commonly known as the "foundation level," is computed by the State
Board of Education based on the amount available for distribution
from the common school fund. The foundation level represents a
hypothetical "guaranteed" dollar amount of taxable property wealth
per pupil (hereinafter, guaranteed EAV) (see 105 ILCS 5/18--
8(A)(5)(a) (West Supp. 1995)) multiplied by a specified tax rate
(hereinafter, foundation rate) (see 105 ILCS 5/18--8(A)(5)(d)(2)
(West Supp. 1995)). The amount of general state aid per pupil that
a particular district receives is calculated by subtracting the
district's EAV per weighted ADA pupil from the guaranteed EAV and
multiplying the difference by the foundation rate. The formula may
be expressed as follows: general state aid per weighted ADA pupil
= (guaranteed EAV district EAV per weighted ADA pupil) x
foundation rate. See 105 ILCS 5/18--8(A)(5)(d)(2) (West Supp.
1995). This formula is structured to provide that if a district
levies property taxes at exactly the foundation rate, the sum of
local revenues and general state aid will equal the foundation
level. In order to receive full state aid under this formula, the
district's local tax rates must equal or exceed a specified minimum
"qualifying" rate (which is lower than the foundation rate) but
the amount of aid received does not otherwise depend on the actual
local tax rates applied. See 105 ILCS 5/18--8(A)(5)(d)(1),
(A)(5)(d)(2) (West Supp. 1995). Thus, to receive the full amount of
general state aid the district must tax at or above the
"qualifying" rate. To achieve foundation level funding, the
district must tax at the foundation rate. Where a district's local
tax rate exceeds the foundation rate, the sum of local revenues and
general state aid will exceed the foundation level.
The above method of distributing general state aid only
applies in districts where the EAV per weighted ADA pupil is less
than 87% of the guaranteed EAV. 105 ILCS 5/18--8(A)(5)(e) (West
Supp. 1995). In wealthier districts, an alternative formula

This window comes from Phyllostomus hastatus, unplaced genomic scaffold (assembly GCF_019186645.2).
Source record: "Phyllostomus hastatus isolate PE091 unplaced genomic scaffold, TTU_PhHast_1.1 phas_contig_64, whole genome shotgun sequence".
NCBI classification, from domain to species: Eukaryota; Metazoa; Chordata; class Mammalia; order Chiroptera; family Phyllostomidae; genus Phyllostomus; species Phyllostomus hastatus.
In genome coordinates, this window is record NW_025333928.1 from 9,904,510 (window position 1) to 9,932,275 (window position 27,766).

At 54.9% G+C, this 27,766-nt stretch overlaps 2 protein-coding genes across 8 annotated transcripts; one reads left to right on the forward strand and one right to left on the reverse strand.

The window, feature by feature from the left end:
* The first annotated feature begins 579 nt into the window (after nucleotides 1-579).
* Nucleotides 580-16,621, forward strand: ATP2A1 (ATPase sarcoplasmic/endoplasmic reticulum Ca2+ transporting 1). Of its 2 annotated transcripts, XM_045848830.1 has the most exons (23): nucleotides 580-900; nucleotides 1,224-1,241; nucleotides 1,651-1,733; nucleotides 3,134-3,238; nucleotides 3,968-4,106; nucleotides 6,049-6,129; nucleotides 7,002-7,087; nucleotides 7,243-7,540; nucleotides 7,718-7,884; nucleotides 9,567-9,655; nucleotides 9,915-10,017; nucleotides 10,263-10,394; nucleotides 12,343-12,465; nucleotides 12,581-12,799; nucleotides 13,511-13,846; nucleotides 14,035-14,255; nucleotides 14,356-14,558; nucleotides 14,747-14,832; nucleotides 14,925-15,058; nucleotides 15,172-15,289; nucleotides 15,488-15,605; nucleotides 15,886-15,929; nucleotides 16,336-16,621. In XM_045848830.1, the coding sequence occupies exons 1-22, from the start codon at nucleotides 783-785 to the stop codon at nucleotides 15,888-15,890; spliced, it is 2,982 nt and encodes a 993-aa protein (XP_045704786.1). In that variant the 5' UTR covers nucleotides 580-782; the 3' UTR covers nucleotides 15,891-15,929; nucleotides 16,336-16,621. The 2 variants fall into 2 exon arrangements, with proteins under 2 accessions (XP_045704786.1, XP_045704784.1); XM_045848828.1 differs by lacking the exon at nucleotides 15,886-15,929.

applies. The minimum amount of general state aid under the
alternative formula is fixed at 7% of the foundation level. 105
ILCS 5/18--8(A)(5)(f) (West Supp. 1995).
In their five-count complaint, plaintiffs allege that under
the present financing scheme, vast differences in educational
resources and opportunities exist among the State's school
districts as a result of differences in local taxable property
wealth. During the 1989-90 school year, the average tax base in the
wealthiest 10% of elementary schools was over 13 times the average
tax base in the poorest 10%. For high school and unit school
districts, the ratios of the average tax bases in the wealthiest
and poorest districts were 8.1 to 1 and 7 to 1, respectively,
during the 1989-90 school year.
Plaintiffs allege in their complaint that the general state
aid formula does not effectively equalize funding among wealthy and
poor districts. While the general State aid formula ensures minimum
funding at the foundation level, the wealthiest districts are able
to raise funds through property taxes considerably in excess of the
foundation level. Moreover, the provision of a minimum grant--equal
to 7% of the foundation level--to even the wealthiest school
districts is counterequalizing.
Plaintiffs allege that disparities among wealthy and poor
districts are reflected in various measures of educational funding;
in several "key indicators" of educational quality (such as the
percentage of teachers with master's degrees, teacher experience,
teacher salaries, administrator salaries and pupil/administrator
ratios); and in a comparison of the facilities, resources and
course offerings in two neighboring school districts with
dramatically disparate tax bases. According to the complaint, these
disparities are attributable to variations in property wealth
rather than tax effort; on average, the poorest school districts
tax at higher rates than the wealthiest.
Based on these allegations, in counts I through III plaintiffs
seek a declaratory judgment that to the extent that the statutory
school finance scheme "fails to correct differences in spending and
educational services resulting from differences in [local taxable
property wealth]" the scheme violates our state constitution's